Sunday, July 20, 2014

Why ABA for Autism? Because Children with Autism Disorders Deserve Evidence-Based Intervention and ABA Meets That Standard

Autism Canada Foundation, a Canadian autism charity,  promotes itself as "The PREMIER Resource for Information on Autism Spectrum Disorders" but  typically downplays the importance of evidence support for ABA as the Premier autism intervention while promoting interventions with less substantial  evidence bases as determined by study and  credible authorities.

 Why criticize Autism Canada Foundation an autism charity? Why ABA for Autism? Why Evidence Based Intervention?  Because, as stated by Couper and Sampson in the Medical Journal of Australia 11 years ago,  ineffective therapies, while they may be immediately harmless, waste the child's valuable therapy time and parents' money.  Delay in implementing effective treatment may have a negative impact on the child's ultimate outcome.  ABA is the only intervention to date that meets the evidence based standard in every credible review, a fact downplayed by the Autism Canada Foundation.

ABA has for many years been confirmed by study and credible authorities as  the most substantially evidence based effective autism intervention.  If parents choose to try other methods they should in fact make informed choices. Autism Canada is a charitable organization which will be staging an autism conference this October called Changing the Course of Autism 2014.  The brochure highlights RDI and the Son-Rise program but makes no express mention of  Applied Behavior Analysis.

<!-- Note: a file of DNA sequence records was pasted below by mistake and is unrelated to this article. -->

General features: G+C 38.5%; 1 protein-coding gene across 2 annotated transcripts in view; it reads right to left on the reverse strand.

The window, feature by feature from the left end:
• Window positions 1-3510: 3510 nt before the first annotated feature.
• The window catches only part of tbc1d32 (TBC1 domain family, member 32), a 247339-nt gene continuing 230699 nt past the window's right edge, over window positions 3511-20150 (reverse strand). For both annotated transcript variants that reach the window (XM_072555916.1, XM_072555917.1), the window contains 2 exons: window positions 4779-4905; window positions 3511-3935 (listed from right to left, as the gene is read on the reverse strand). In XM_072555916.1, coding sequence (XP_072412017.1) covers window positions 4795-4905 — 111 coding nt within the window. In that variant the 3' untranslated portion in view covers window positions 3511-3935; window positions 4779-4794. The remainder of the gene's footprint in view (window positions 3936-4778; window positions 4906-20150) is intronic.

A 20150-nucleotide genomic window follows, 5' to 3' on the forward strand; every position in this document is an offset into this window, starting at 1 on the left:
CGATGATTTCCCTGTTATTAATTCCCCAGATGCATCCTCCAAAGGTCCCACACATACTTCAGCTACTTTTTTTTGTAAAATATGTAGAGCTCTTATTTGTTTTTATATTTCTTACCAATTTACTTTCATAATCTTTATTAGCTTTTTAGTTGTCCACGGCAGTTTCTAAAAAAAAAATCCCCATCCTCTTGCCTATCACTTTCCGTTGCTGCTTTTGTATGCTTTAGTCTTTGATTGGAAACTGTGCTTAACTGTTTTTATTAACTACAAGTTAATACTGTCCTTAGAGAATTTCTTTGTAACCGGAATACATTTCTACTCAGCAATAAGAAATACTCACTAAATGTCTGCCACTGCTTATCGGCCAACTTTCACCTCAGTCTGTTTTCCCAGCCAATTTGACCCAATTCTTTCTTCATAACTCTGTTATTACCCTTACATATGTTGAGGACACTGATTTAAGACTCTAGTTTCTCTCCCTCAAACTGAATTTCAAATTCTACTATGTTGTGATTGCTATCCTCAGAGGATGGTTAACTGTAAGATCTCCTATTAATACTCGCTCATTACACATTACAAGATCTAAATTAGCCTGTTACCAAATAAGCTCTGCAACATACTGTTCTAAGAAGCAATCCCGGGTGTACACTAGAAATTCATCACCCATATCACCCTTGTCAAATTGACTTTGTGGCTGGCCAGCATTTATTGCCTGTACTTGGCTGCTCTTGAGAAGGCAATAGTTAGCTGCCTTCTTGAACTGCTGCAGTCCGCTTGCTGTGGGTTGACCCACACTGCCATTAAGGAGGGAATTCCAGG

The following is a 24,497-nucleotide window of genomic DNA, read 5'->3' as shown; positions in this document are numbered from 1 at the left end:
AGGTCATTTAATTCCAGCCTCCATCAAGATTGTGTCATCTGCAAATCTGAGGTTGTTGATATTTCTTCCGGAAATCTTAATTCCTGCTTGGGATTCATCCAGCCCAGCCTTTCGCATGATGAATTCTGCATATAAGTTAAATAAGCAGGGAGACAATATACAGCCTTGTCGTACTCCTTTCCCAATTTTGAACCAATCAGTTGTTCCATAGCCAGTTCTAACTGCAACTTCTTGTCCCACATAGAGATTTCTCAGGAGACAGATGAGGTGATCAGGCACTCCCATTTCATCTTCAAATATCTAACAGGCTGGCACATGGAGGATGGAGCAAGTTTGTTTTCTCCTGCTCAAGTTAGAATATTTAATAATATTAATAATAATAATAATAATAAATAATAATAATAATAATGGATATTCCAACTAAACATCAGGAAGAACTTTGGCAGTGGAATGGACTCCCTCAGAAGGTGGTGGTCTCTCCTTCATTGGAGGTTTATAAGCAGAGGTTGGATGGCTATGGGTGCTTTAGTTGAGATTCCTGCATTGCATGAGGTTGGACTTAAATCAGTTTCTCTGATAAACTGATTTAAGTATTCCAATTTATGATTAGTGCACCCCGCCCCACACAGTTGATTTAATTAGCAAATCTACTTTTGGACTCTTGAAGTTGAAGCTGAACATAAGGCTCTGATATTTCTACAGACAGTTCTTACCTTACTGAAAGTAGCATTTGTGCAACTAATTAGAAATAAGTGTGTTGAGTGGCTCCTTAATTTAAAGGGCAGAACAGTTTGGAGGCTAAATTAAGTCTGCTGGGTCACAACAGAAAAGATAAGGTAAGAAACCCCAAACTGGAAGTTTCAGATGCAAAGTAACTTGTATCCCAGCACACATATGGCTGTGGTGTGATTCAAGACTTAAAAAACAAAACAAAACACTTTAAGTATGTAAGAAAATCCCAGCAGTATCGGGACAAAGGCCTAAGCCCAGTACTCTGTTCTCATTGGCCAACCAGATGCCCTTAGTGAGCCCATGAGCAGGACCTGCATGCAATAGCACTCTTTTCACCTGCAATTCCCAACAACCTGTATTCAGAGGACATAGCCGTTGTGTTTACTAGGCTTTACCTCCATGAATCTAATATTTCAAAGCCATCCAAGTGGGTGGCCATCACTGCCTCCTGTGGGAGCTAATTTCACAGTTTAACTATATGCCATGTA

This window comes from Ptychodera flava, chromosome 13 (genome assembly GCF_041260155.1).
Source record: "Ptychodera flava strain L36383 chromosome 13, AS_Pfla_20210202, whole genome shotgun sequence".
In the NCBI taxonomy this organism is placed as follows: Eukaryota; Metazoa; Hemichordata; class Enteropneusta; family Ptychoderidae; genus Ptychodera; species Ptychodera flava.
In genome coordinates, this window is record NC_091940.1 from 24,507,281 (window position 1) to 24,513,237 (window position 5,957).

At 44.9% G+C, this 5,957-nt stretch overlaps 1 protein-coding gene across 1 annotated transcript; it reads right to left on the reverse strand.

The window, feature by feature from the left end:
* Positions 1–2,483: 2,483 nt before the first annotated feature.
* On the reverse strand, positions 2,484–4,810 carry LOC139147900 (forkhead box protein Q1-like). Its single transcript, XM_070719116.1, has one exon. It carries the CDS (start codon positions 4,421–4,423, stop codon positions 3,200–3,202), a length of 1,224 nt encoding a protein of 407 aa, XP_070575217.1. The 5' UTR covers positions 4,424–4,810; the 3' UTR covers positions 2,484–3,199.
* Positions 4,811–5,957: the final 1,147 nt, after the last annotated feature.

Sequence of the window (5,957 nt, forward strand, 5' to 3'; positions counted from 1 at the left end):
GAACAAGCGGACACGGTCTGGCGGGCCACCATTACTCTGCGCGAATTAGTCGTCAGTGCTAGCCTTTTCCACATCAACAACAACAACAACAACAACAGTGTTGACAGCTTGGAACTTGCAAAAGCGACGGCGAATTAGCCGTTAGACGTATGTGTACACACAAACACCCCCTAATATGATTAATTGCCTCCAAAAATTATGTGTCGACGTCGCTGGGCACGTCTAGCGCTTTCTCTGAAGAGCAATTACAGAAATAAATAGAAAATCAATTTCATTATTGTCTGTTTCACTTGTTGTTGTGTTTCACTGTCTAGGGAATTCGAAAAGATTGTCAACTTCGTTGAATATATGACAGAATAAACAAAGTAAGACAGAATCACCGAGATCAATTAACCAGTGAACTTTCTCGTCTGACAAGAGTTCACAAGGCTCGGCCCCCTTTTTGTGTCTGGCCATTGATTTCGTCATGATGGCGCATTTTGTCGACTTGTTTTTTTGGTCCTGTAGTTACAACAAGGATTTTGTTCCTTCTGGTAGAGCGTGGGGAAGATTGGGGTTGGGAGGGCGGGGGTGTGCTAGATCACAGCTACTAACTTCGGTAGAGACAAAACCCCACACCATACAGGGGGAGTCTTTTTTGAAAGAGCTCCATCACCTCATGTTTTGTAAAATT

As the following credible reviews indicate RDI and Son-Rise are not supported by the same level of evidence of their effectiveness as ABA ( I can't find any authoritative review mentioning any level of evidence  support for Son-Rise).   What the Autism Canada conference attendees are unlikely to be informed is that when it comes to autism therapies it  is not a close call - ABA was and remains the most substantiated, evidence based, effective autism intervention. 

The US Surgeon General, the MADSEC Maine Administrators of Services for Children with Disabilities (Maine Autism Task Force) Report (2000 revision),  American Academy of Pediatrics, Management of Children with Autism Spectrum Disorders, and a recent article in the Canadian Medical Association Journal all confirm ABA as the most effective autism intervention (specific treatment necessary for associated medical conditions - eg. seizures, gastro intestinal).  And as Couper and Sampson wrote ... Children with autism deserve evidence based intervention:

1. Couper and Sampson - Children with autism deserve evidence based intervention.

Children with autism deserve evidence-based intervention